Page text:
my feet and put on dry socks. As we rested, Devy, Liz, John, Peter, and Beth all came in.

Only four now missing, Sandy, Ira and Miller, plus our sweeper guide Christian. Refreshed and out of the wind, we still had some very challenging trails to cover before arriving at refugio Grey. Nothing flat, nothing
straight. Our first group made it in about eight hours. As the afternoon turned to evening all but the last four had arrived. Finally we got a radio dispatch that the four had made it to the last aid station. As it was now getting
late, Devy and Larry returned with a horse to assist one runner getting to shelter before dark.

Despite the incredible terrain we suffered only from blisters and bruises. Beth took first prize with a king-sized blister that plagued her for the rest of the trip. Four wonderful days, each ending with hearty prepared meals,
warm cozy beds, and hot showers. In short, one could justify the whole trip just by doing the Torres circuit and then going home! But wait—there was more.

Argentina: El Chalten
We drove across the border to Argentina for our next leg of the trip, staying next to the Parque los Glaciares, in the tiny village of El Chalten. The majestic peaks of, Mt Fitzroy (11,171 feet) and Cerro Torre (10,177 feet)
dominate this park.

From here we did different runs each day, each of us selecting routes and running in groups depending on how we felt or what we wanted to try. We had terrific weather, with occasional rain, brief sleet, and ever-present
gusty Patagonian winds. The running was mostly uphill in any direction from El Chalten, at least for the first hour.

My favorite was day one, when most of us ran a route that took us high up to Lago de los Tres, a beautiful lagoon at the base of dramatic rock spires. The final 45 minutes leading to the lagoon is a rock strewn slope of
some 45 degrees that lifts you up a couple thousand feet above the forests below. On the return, we took a long traverse through the forest and skirted a pair of sapphire blue lakes, named “Madre y Hija”, or “Mother
and Daughter.” Eventually we hooked up with another trail leading back to town from the opposite side. I was out about five hours that day, and besides our group I saw only about six hiker/campers the whole time.

Leaving El Chalten, we drove to Rio Gallegos, and flew to Ushuaia, the “southernmost city of the world,” on the island of Tierra del Fuego. Here, within Tierra el Fuego National Park was our last trail run of the trip.
The plan was to be dropped off from our bus for a point to point 16 to 18-mile run through forested trails, and along the rocky shores of the bay. The area is famous for its avian wildlife, including a variety of waterfowl,
South American condors, the crested cara cara, and flocks of squawking parrots.

As the trails here were not marked very well, Devy brought along a stack of maps, good enough to navigate by, and on handing these out explained that our goal was to reach parks cafeteria. There we could elect an
additional out-and-back if we wanted, or just hang out and have lunch before returning to Ushuaia.

Sunset in Ushuaia
Unfortunately I was not paying attention, because I had just realized I forgot to leave my heavy pack on the bus, and was now trying to figure out how to lug it along with me. Struggling with my extra load I soon dropped
behind the rest of our group. Of course, eventually I got lost. Looking at my map (for the first time) I found nothing on it that even remotely said “cafeteria.” In fact, I didn’t even know where we had started in the first place.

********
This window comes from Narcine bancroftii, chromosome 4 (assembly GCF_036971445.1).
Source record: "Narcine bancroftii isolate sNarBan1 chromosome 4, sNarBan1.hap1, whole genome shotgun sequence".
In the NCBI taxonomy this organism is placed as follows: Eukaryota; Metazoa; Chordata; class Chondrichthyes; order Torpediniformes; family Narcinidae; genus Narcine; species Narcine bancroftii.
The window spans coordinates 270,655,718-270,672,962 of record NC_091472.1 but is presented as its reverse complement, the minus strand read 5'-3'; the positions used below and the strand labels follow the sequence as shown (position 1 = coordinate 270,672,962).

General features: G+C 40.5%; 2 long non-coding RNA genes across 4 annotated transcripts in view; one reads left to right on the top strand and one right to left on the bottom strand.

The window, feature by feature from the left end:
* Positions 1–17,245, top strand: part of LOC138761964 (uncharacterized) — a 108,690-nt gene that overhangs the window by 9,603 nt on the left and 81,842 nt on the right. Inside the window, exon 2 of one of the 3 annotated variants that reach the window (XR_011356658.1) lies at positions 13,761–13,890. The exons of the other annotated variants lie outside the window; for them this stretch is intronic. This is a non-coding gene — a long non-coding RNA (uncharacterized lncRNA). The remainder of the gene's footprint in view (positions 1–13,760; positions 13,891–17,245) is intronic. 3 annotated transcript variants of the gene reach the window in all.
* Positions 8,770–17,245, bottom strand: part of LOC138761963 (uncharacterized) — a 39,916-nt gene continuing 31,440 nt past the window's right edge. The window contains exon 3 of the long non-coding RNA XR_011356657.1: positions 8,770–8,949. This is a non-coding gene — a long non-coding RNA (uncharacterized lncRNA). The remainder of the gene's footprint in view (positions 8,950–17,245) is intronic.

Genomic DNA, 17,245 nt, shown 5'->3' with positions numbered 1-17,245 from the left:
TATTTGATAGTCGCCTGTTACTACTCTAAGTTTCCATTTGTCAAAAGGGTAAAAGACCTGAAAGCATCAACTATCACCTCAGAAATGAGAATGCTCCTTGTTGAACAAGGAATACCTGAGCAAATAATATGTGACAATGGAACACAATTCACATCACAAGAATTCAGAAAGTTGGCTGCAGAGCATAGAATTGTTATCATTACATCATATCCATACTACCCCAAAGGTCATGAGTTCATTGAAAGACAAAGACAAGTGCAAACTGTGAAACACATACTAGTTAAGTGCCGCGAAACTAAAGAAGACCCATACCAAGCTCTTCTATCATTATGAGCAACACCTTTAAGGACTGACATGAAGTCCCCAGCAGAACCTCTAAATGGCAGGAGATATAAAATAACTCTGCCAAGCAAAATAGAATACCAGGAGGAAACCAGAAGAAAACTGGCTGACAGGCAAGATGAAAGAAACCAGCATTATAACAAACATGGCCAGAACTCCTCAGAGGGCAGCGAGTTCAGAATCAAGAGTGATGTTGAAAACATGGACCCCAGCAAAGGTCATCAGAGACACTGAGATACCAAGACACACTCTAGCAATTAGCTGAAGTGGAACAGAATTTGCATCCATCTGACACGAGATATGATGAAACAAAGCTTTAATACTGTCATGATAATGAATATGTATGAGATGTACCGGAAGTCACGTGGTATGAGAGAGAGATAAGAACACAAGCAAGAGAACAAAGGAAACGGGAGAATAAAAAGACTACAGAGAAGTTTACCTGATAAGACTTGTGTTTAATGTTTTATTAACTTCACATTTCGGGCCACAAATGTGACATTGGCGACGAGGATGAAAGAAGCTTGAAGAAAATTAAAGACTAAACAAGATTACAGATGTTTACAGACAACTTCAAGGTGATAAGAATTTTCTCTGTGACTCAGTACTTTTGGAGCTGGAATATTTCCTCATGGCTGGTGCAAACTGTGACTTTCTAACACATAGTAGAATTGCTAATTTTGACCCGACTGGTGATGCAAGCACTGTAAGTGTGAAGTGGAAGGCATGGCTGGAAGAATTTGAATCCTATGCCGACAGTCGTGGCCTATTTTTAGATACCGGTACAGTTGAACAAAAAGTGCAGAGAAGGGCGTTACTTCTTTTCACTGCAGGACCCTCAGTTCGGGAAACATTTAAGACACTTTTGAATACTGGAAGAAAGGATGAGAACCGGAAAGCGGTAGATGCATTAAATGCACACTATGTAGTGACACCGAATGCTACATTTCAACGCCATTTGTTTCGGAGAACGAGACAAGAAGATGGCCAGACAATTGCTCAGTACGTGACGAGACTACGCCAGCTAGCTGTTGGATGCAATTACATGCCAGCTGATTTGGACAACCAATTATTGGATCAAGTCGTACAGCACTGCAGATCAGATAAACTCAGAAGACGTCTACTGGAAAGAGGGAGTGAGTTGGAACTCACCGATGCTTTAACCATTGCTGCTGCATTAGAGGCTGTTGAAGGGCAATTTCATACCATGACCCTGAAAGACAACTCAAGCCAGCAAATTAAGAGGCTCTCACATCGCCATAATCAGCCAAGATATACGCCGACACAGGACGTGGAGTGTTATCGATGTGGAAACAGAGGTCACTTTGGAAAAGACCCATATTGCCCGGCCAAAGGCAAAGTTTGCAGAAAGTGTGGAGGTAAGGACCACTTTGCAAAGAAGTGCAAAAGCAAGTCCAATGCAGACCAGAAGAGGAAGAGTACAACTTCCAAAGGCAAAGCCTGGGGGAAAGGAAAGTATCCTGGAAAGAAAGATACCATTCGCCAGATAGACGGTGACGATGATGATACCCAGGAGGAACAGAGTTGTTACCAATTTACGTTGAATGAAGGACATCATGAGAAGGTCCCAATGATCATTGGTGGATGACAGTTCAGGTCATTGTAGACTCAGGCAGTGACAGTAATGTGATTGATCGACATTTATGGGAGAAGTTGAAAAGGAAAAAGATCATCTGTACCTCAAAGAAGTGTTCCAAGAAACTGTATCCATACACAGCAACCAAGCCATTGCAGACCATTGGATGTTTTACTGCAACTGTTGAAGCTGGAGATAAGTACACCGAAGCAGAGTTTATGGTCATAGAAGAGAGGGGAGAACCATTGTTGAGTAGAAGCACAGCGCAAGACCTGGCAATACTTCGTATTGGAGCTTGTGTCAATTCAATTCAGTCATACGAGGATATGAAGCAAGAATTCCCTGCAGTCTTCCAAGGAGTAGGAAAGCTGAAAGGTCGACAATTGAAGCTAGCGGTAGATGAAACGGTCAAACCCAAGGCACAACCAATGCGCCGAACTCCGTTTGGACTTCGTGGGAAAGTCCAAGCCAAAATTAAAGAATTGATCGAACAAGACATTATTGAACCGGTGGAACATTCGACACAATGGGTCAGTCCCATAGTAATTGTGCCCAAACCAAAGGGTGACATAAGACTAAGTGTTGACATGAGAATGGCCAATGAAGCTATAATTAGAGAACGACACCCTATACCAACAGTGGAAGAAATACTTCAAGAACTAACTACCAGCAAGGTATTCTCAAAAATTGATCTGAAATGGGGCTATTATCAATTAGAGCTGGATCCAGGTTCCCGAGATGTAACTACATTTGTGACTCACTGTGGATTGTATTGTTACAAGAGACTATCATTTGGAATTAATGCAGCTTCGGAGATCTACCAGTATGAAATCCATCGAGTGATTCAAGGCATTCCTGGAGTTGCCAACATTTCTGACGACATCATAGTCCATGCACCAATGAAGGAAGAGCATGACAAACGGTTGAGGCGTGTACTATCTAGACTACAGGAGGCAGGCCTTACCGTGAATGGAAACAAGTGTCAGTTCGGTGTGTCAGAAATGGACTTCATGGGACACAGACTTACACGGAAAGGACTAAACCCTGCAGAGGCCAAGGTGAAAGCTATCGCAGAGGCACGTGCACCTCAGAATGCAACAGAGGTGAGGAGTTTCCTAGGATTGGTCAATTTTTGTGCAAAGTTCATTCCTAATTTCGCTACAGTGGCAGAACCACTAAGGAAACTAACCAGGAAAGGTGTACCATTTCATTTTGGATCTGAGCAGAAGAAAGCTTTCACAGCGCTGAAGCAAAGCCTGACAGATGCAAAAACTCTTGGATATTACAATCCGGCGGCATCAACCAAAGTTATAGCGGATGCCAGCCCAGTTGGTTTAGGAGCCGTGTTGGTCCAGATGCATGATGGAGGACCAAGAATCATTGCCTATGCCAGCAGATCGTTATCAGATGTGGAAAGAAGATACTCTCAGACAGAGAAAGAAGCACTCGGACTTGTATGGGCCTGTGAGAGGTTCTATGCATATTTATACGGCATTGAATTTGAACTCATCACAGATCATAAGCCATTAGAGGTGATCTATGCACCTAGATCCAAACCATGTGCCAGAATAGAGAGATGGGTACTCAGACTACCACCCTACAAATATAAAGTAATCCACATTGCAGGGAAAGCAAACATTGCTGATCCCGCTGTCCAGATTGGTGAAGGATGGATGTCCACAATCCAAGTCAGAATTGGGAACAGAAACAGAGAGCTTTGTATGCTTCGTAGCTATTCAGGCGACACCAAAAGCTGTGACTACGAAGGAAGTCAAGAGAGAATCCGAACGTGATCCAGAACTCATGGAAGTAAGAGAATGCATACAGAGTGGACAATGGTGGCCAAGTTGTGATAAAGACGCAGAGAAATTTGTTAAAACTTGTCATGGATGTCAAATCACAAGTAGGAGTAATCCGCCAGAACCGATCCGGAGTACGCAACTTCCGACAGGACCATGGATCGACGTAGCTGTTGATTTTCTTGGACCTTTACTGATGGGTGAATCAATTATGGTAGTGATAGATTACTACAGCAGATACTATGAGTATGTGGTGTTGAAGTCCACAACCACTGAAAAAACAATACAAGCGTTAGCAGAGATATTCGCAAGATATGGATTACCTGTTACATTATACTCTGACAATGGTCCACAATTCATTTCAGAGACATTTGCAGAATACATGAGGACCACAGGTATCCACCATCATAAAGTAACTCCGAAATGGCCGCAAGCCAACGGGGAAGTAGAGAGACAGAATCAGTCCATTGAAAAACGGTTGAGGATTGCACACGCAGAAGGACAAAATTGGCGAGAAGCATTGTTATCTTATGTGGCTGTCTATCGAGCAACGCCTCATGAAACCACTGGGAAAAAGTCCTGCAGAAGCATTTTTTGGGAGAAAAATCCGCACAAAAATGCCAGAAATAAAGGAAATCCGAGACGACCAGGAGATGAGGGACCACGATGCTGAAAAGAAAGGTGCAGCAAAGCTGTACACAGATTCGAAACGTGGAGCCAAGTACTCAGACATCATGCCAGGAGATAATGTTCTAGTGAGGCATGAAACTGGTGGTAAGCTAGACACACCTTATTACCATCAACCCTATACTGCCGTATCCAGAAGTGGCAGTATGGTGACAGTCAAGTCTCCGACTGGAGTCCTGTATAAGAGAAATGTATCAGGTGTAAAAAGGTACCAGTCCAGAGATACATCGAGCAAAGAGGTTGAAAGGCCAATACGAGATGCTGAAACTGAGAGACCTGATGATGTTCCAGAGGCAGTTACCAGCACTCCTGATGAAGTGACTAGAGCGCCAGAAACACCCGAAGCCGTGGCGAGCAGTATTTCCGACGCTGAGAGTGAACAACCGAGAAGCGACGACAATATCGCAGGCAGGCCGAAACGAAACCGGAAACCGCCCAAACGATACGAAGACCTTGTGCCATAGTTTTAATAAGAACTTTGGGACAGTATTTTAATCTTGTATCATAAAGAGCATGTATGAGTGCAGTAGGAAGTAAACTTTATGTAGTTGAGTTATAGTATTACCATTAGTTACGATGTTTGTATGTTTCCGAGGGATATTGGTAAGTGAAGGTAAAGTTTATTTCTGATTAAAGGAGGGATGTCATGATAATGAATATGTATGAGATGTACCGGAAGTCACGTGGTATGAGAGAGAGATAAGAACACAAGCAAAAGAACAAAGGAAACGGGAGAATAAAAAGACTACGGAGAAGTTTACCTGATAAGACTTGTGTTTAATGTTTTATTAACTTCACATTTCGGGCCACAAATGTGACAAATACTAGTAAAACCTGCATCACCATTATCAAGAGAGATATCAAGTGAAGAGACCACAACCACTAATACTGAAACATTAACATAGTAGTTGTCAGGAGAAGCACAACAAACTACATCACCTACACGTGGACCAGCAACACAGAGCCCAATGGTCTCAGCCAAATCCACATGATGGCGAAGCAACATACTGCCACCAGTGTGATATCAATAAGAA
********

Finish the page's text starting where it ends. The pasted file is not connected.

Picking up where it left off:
Dumb. Lost and alone on the final day, when the trail broke out onto a dirt road I figured I’d try it. I managed to flag down a passing truck and in broken spanish/english asked “Donde esta el cafeteria?” To my
amazement the driver pointed down the road and said, “tres kilometers.” So I continued on at a slow jog. An hour later I was worried that this was an awfully long three km, when I came upon a sign with the familiar plate,
knife, spoon, and fork. An arrow pointed the way onward. In the end I hit the trail I had lost and wandered into the “cafeteria” alone. To everyone’s amazement I had found a short cut of several miles and the first runners
were just coming in as I took off my pack. A few intrepid souls ran and then climbed an additional mountainous section to the top of “Guanaco Peak” before heading back to Ushuaia. Not wishing to press my luck, I
stayed back.

Back in Ushuaia, we took a boat tour, and had plenty of time to roam around and shop. From there we flew north to Buenos Aires, one of the largest and oldest cities in the Americas. So beginning with snow capped
peaks, forests, and rumbling glaciers, we end in a land of centuries old cathedrals, modern high rises, and raucous subways. Before departing, Devy took us out to dinner and a glamorous Tango show followed by a
morning guided city tour. Somehow we managed to shop for souvenir Christmas presents to bring back home to the U.S. If you love to run trails, be it a do-it-yourself trip or a pre-arranged trip like this, Patagonia is

You can plan your own running adventure in Patagonia. However, arranging flights , reservations, and ground transportation is an effort that will take some time. It also helps to speak Spanish. Devy and Andes
Adventures took care of all these details for us, allowing us to spend our time enjoying the trails.

Running tips:
Expect wind, wet feet, and rain. Stick with synthetics, fabrics that dry quickly. Gortex is great for everything but shoes; our group found it stayed too wet and caused hot spots and blisters. Hats will blow away if not tied to
your head. Water is abundant. We filtered or treated it with tablets just to be safe. There are no dangerous animals. Leave you bear proof boxes and snake bite kits at home. Maps are more useful if you find out where
you are and where you are going first.